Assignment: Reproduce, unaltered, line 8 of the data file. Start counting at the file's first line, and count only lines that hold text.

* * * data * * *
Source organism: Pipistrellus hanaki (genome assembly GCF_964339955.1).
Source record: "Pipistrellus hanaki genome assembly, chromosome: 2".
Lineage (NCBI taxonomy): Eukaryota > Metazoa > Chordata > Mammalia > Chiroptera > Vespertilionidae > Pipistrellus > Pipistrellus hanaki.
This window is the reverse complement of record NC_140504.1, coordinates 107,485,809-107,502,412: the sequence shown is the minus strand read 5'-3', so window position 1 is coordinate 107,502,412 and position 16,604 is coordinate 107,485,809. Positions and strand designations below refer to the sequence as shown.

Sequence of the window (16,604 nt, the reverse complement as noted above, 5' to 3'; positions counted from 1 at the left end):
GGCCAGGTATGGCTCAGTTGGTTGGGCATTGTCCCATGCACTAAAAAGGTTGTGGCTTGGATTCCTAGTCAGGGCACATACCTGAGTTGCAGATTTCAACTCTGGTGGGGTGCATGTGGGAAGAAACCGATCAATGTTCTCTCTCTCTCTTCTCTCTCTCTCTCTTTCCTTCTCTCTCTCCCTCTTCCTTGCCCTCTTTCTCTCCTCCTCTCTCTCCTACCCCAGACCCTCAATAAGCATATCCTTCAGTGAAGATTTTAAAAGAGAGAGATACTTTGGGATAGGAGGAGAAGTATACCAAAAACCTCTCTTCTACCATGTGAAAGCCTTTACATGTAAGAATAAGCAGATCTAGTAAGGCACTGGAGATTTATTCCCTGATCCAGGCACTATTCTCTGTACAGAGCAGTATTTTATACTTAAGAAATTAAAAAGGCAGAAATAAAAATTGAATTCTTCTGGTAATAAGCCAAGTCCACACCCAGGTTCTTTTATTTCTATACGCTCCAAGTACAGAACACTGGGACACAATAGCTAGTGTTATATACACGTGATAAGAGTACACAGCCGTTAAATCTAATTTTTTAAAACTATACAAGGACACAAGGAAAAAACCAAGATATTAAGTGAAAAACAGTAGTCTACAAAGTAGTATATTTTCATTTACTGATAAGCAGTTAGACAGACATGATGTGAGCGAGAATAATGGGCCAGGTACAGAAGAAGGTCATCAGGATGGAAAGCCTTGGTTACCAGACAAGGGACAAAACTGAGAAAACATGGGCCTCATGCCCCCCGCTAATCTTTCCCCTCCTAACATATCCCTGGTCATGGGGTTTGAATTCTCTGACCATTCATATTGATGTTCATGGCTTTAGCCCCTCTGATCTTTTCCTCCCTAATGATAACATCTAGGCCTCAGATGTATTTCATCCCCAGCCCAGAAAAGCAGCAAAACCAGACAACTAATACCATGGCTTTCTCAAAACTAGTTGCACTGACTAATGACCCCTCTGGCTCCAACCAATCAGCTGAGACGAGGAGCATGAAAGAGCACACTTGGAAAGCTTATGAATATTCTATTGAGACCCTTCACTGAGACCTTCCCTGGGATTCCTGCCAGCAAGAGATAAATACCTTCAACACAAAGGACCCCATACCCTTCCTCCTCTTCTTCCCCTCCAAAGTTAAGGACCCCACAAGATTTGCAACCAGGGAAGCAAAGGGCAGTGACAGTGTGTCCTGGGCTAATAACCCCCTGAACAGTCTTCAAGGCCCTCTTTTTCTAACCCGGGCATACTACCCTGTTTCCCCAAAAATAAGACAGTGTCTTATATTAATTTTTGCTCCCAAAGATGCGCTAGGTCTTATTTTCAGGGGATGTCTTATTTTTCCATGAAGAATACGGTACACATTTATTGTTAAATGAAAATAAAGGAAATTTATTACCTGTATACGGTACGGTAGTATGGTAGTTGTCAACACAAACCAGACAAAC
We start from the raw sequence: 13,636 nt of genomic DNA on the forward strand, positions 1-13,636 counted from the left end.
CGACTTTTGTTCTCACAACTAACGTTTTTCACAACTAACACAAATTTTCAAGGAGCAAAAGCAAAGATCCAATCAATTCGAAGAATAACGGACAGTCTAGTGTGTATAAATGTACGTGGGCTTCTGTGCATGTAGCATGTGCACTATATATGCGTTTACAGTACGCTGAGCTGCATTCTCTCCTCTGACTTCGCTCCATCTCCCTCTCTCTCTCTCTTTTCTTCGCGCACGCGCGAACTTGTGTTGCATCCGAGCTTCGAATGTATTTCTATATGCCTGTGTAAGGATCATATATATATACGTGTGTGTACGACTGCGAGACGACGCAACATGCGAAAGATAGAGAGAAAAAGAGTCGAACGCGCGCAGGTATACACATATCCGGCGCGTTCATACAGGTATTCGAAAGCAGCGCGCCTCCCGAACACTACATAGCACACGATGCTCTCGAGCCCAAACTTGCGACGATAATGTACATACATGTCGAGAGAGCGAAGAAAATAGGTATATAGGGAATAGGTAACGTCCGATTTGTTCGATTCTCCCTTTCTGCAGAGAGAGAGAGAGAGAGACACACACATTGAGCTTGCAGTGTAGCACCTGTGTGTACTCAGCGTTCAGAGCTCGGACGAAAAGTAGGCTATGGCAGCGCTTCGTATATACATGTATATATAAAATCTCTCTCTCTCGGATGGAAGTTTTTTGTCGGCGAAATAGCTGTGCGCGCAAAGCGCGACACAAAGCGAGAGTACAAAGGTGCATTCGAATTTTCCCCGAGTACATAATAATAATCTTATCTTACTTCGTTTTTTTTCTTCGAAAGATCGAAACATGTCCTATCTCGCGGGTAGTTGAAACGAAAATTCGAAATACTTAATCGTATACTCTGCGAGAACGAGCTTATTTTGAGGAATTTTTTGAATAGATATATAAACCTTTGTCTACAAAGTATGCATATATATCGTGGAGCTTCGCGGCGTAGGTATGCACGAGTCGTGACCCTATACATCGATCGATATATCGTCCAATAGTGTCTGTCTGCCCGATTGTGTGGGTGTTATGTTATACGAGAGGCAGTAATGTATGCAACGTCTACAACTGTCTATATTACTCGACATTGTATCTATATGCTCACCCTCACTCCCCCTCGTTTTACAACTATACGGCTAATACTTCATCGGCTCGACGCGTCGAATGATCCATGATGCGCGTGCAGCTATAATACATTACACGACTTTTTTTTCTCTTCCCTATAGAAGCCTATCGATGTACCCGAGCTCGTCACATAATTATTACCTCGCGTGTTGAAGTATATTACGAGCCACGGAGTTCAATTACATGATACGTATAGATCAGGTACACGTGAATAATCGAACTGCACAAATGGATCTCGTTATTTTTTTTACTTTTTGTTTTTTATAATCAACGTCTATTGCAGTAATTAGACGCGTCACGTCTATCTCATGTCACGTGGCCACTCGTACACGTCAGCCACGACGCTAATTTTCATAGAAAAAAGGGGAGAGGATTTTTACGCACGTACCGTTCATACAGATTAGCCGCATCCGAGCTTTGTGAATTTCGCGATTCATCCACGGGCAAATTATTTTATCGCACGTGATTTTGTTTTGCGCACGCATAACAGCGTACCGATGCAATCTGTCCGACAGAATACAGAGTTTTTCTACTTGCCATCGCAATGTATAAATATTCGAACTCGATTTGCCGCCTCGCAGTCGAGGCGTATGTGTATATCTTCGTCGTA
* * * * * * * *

CGACTTTTGTTCTCACAACTAACGTTTTTCACAACTAACACAAATTTTCAAGGAGCAAAAGCAAAGATCCAATCAATTCGAAGAATAACGGACAGTCTAGTGTGTATAAATGTACGTGGGCTTCTGTGCATGTAGCATGTGCACTATATATGCGTTTACAGTACGCTGAGCTGCATTCTCTCCTCTGACTTCGCTCCATCTCCCTCTCTCTCTCTCTTTTCTTCGCGCACGCGCGAACTTGTGTTGCATCCGAGCTTCGAATGTATTTCTATATGCCTGTGTAAGGATCATATATATATACGTGTGTGTACGACTGCGAGACGACGCAACATGCGAAAGATAGAGAGAAAAAGAGTCGAACGCGCGCAGGTATACACATATCCGGCGCGTTCATACAGGTATTCGAAAGCAGCGCGCCTCCCGAACACTACATAGCACACGATGCTCTCGAGCCCAAACTTGCGACGATAATGTACATACATGTCGAGAGAGCGAAGAAAATAGGTATATAGGGAATAGGTAACGTCCGATTTGTTCGATTCTCCCTTTCTGCAGAGAGAGAGAGAGAGAGACACACACATTGAGCTTGCAGTGTAGCACCTGTGTGTACTCAGCGTTCAGAGCTCGGACGAAAAGTAGGCTATGGCAGCGCTTCGTATATACATGTATATATAAAATCTCTCTCTCTCGGATGGAAGTTTTTTGTCGGCGAAATAGCTGTGCGCGCAAAGCGCGACACAAAGCGAGAGTACAAAGGTGCATTCGAATTTTCCCCGAGTACATAATAATAATCTTATCTTACTTCGTTTTTTTTCTTCGAAAGATCGAAACATGTCCTATCTCGCGGGTAGTTGAAACGAAAATTCGAAATACTTAATCGTATACTCTGCGAGAACGAGCTTATTTTGAGGAATTTTTTGAATAGATATATAAACCTTTGTCTACAAAGTATGCATATATATCGTGGAGCTTCGCGGCGTAGGTATGCACGAGTCGTGACCCTATACATCGATCGATATATCGTCCAATAGTGTCTGTCTGCCCGATTGTGTGGGTGTTATGTTATACGAGAGGCAGTAATGTATGCAACGTCTACAACTGTCTATATTACTCGACATTGTATCTATATGCTCACCCTCACTCCCCCTCGTTTTACAACTATACGGCTAATACTTCATCGGCTCGACGCGTCGAATGATCCATGATGCGCGTGCAGCTATAATACATTACACGACTTTTTTTTCTCTTCCCTATAGAAGCCTATCGATGTACCCGAGCTCGTCACATAATTATTACCTCGCGTGTTGAAGTATATTACGAGCCACGGAGTTCAATTACATGATACGTATAGATCAGGTACACGTGAATAATCGAACTGCACAAATGGATCTCGTTATTTTTTTTACTTTTTGTTTTTTATAATCAACGTCTATTGCAGTAATTAGACGCGTCACGTCTATCTCATGTCACGTGGCCACTCGTACACGTCAGCCACGACGCTAATTTTCATAGAAAAAAGGGGAGAGGATTTTTACGCACGTACCGTTCATACAGATTAGCCGCATCCGAGCTTTGTGAATTTCGCGATTCATCCACGGGCAAATTATTTTATCGCACGTGATTTTGTTTTGCGCACGCATAACAGCGTACCGATGCAATCTGTCCGACAGAATACAGAGTTTTTCTACTTGCCATCGCAATGTATAAATATTCGAACTCGATTTGCCGCCTCGCAGTCGAGGCGTATGTGTATATCTTCGTCGTA